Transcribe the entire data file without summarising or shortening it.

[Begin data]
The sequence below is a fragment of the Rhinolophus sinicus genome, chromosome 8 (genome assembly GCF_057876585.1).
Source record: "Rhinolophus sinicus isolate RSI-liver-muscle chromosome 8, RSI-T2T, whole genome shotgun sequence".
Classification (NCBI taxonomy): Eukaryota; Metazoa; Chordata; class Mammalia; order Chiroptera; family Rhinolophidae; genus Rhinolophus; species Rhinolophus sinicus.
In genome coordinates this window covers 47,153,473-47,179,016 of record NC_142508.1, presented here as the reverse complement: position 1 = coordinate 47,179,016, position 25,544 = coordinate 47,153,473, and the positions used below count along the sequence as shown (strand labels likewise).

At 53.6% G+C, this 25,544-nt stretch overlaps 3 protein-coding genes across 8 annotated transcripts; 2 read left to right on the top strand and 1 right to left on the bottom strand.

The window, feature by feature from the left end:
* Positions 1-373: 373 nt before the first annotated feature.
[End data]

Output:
The sequence below is a fragment of the Rhinolophus sinicus genome, chromosome 8 (genome assembly GCF_057876585.1).
Source record: "Rhinolophus sinicus isolate RSI-liver-muscle chromosome 8, RSI-T2T, whole genome shotgun sequence".
Classification (NCBI taxonomy): Eukaryota; Metazoa; Chordata; class Mammalia; order Chiroptera; family Rhinolophidae; genus Rhinolophus; species Rhinolophus sinicus.
In genome coordinates this window covers 47,153,473-47,179,016 of record NC_142508.1, presented here as the reverse complement: position 1 = coordinate 47,179,016, position 25,544 = coordinate 47,153,473, and the positions used below count along the sequence as shown (strand labels likewise).

At 53.6% G+C, this 25,544-nt stretch overlaps 3 protein-coding genes across 8 annotated transcripts; 2 read left to right on the top strand and 1 right to left on the bottom strand.

The window, feature by feature from the left end:
* Positions 1-373: 373 nt before the first annotated feature.